Mark Duplass and mumblecore have come a long way since THE PUFFY CHAIR (2005), made for a meager $15,000 at the time, and while a decade later he’s still making low-budget indie movies shot on a miniscule budget, but having commercial and critical success with Colin Trevorrow’s Safety Not Guaranteed (2012) and now another Sundance audience favorite, what’s evident is they are expanding the kind of material they can explore, moving on from the el cheapo relationship movies, pointing a camera at two people talking endlessly, adding a touch of sci-fi into the mix simply because they have the technology now to shoot it on the fly without increasing the costs. The most important thing to say about this film is to see it before word gets out, before you learn anything about it, as one’s appreciation for the film is likely increased the less you know going into the theater. Reviews have been intentionally vague, as they don’t want to spoil any of the secrets laying in wait for prospective viewers, where one suspects there are more than a few surprises. Actually there are plenty, as this film delivers what it sets out to do, which is make something of a mind-fuck of a movie that leaves the audience in a state of bewilderment, which is the thrill and enjoyment of watching this movie. There are several keys to the success, where like Polanski’s Venus in Fur (La Vénus à la fourrure) (2014), this is for the most part another two-person play, written by Justin Lader in his first feature, where the performances by Elisabeth Moss and Mark Duplass are simply superb, and therein lies the real charm and appeal of the film, as the characters couldn’t be more beautifully developed. Mumblecore followers tend to have short memories and don’t really have an appreciation for films of yore, where living in the present is their mantra, so this film will feel all the more inventive to them, where the movie intentionally references The Twilight Zone (1959 – 64), likely something few of them have ever actually seen, but only heard about. The audiences for these films (like the characters onscreen) are notably young, upwardly mobile and slightly wealthy, where poverty is something “other people” have to deal with, as their narcissistic concerns are exclusively about themselves, an extension of the Me Generation, where so many of the mumblecore movies feature inert characters seemingly paralyzed by their inability to make decisions, completely incapable of articulating their thoughts, featuring a heavy use of improvisation, where the naturalistic flair for ambiguity-laden dialogue becomes the artistic centerpiece and takes the place of the movie actually having to be about something meaningful. Over time, mumblecore scripts have branched out into something more than the inevitable dialogue-heavy Woody Allen style relationship movie, but this remains the inherent focus. To see what is normally such a flippant attitude from the overly casual mumblecore style take on such deeply complex issues in this film with such stark originality is not only stunning, but revelatory. It should be stated here and now that this small, low budget American indie film made by a first time director is more enjoyable and possibly even better than most all of the more heavily acclaimed features playing in Competition at Cannes every year.
The premise of the film is a disintegrating marriage between Ethan (Duplass) and Sophie, Elisabeth Moss, who rose to fame as the President’s daughter Zoey Bartlet in The West Wing (1999-2006) before starring as a thoroughly modern woman in Mad Men (2007 – present), who are initially seen in therapy recalling the night they first met, where there was a rush of excitement when they made a spontaneous decision to jump into a stranger’s pool when they thought nobody was at home, only to receive a tongue-lashing from the incensed owner who angrily kicked them out. When they sneak into the pool and try to relive that same moment years later, hoping to revive some of that lost magic, this time there really is nobody at home, so while they’re floating in the water waiting for the inevitable to come, it never does, as instead nothing happens. Realizing they only made fools of themselves, as time has altered the nature of their relationship, they are now seeking help to rebuild shattered trust issues by working with a non-traditional therapist (Ted Danson) who suggests they spend a secluded weekend together in a remote Northern California location where they can get a fresh start on their relationship. The estate couldn’t be more luxurious, an immense manor, giant swimming pool, and fully equipped guest house set against the elaborate inner gardens with expansive views of the rolling hills of the area. Immediately they sense a renewed vibe in the air, free from all distractions, where here they can concentrate just on each other, which has an alluring appeal to it, as if under the potent spell of Shakespeare’s A Midsummer Night’s Dream. As they explore the grounds, their curiosity gets the better of them, where as they visit the guest cottage, there is a sudden surge of romantic energy that feels almost too good to be true. Even more surprising, Ethan claims none of this ever happened, that he was asleep in the main house the whole time. After a bit of finger pointing, suggesting bad jokes are in poor taste, they soon realize that each one encounters an “other” version of their partner when visiting the guest house alone, a more idealized version of what they wished their partner would be like. While this freaks out Ethan, particularly the idea that this “other” Ethan is sleeping with his wife and doing a better job of it, while Sophie is more open to the idea and embraces this “other” version of Ethan, as he’s able to verbally communicate all the things that have been missing in their relationship, becoming fascinated with this new development. But the more Sophie accepts the idea, the more Ethan feels like the odd man out, developing a claustrophobic rush of low self-esteem and paranoia.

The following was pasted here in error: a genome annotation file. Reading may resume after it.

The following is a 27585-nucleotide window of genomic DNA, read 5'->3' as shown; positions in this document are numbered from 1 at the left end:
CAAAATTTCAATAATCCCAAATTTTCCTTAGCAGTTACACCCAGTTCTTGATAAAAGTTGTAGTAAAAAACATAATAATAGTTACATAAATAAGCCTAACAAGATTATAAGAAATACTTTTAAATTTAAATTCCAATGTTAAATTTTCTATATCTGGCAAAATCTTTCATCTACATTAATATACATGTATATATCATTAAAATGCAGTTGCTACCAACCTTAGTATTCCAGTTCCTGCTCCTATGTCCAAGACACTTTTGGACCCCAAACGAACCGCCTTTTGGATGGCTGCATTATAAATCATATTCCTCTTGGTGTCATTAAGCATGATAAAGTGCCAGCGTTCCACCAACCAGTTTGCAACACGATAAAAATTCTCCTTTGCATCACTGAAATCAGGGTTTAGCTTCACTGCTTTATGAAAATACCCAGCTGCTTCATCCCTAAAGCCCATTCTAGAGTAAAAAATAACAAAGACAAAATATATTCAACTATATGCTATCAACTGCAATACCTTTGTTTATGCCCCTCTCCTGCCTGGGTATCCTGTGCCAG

While we have see this sort of thing before, most recently in François Ozon’s In the House (Dans La Maison) (2012), where a student’s writing exercise conjures up sparks in the imagination of a bored professor reading the composition, where the fiction of the written page suddenly takes on a life of its own, coming alive to the reader, exploring the obsessive nature of the reader himself, literally taking him inside the home of a family he never knew, where suddenly he becomes a passive viewer watching their lives unfold through the meticulous detail of the writer. This seamless blend of fiction and fantasy has been an Ozon attribute throughout his career. Perhaps more exactly, it resembles a similar game being played in Jacques Rivette’s Céline and Julie Go Boating (Céline et Julie vont en bateau) (1974), one of the foundations of experimental cinema, playfully altering the narrative scope of films where real life intersects with theater, rehearsal, memory, dreams, imagination, time, and even hallucination, each one altering the audience’s perception of what they see onscreen. While this wonderment in Céline and Julie is expressed through a kind of Alice in Wonderland down the rabbit hole dream fantasia, never knowing what to expect, we follow each character as they enter an old Parisian mansion, finding themselves trapped in one of the roles in a play within a play, an old costume drama that exists in its own continuously repeating sense of time, where each entry into the house produces slightly altered clues and changing events. In each of these films, this phantasmagoric universe existing side by side with their own lives is a puzzle play that explores a world of liberating possibilities, breaking free of conventionality and often suffocating restrictions from a completely ordered society. This use of doubles and triples has a way of scrutinizing the existing reality, commenting upon its obvious limitations, while playing into fantasies of wish fulfillment, as how much significance should this play in our lives, where we can dream the lives we wish we were living, but how disappointed is it to then discover we’re trapped in another world that fails to live up to that degree of intensity and idealized happiness. This is a clever means of exploring an existing relationship, where the fantasy world interacts with the real, becoming tainted with the same fears and paranoia, poisoning the waters, so to speak, while also clarifying the extreme degrees of separation. Like Kubrick’s EYES WIDE SHUT (1999), it often takes a meandering journey into the unknown to offer insight into the world we do live in, where we routinely lose sight of the important values in relationships that end up meaning the most. People thoughtlessly throw these core principles away all the time in pursuit of quick fixes and false notions of happiness, but holding onto them is the key, not being fooled by the illusion of “fool’s gold,” that there’s always some better world out there just waiting for you, as the curtain closes to the sounds of the Mamas & Papas - Dedicated To The One I Love - YouTube (2:07).